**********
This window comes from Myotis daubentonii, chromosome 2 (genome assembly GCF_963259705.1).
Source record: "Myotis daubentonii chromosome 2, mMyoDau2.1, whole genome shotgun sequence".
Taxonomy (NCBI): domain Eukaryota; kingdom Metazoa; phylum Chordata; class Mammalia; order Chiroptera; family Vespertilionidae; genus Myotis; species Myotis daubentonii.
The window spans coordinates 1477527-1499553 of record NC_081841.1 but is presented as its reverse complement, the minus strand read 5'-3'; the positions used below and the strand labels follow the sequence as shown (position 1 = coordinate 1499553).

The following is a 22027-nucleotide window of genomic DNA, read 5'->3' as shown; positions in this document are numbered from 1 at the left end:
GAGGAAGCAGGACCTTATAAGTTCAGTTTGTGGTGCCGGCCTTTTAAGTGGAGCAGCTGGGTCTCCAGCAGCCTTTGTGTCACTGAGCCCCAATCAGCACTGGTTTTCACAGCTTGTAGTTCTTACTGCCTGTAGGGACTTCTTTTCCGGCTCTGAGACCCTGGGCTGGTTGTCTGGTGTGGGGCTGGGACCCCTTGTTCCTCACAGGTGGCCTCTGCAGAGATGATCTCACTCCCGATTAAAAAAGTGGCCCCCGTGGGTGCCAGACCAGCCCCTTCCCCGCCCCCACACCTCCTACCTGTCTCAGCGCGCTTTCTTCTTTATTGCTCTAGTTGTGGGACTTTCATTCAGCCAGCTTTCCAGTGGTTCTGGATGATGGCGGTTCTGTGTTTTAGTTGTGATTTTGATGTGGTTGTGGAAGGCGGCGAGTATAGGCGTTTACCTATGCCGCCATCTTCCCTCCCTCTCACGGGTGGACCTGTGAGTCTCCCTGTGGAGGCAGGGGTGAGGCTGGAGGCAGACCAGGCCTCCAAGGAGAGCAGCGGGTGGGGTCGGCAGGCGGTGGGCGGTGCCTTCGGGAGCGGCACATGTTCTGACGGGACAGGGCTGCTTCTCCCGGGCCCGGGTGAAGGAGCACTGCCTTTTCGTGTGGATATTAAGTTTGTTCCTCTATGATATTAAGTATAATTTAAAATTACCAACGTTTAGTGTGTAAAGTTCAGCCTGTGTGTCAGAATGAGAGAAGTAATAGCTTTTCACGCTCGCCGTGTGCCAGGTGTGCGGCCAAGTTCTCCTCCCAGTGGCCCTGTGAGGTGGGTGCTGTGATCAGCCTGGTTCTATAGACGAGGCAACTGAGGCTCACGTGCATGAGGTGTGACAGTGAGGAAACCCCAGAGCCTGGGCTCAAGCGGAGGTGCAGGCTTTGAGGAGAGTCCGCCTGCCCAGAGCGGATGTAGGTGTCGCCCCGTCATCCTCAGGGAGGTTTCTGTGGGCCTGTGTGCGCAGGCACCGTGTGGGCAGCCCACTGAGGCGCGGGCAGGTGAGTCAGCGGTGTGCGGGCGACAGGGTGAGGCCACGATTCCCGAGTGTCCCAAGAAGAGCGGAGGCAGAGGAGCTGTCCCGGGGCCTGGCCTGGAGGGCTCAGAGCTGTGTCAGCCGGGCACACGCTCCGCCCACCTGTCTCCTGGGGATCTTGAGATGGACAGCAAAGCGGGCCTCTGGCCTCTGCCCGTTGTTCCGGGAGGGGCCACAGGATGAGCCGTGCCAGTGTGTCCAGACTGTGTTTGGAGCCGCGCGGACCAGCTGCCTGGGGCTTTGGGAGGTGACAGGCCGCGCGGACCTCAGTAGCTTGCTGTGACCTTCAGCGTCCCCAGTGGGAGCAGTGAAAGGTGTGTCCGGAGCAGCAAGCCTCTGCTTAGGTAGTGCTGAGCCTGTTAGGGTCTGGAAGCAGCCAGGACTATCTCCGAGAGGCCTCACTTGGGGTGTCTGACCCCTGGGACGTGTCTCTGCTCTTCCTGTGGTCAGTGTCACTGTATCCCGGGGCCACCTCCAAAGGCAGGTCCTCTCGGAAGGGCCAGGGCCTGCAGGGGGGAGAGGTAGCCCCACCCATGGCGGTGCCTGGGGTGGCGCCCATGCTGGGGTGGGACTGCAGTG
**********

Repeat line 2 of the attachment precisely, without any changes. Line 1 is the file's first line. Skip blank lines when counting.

Source record: "Myotis daubentonii chromosome 2, mMyoDau2.1, whole genome shotgun sequence".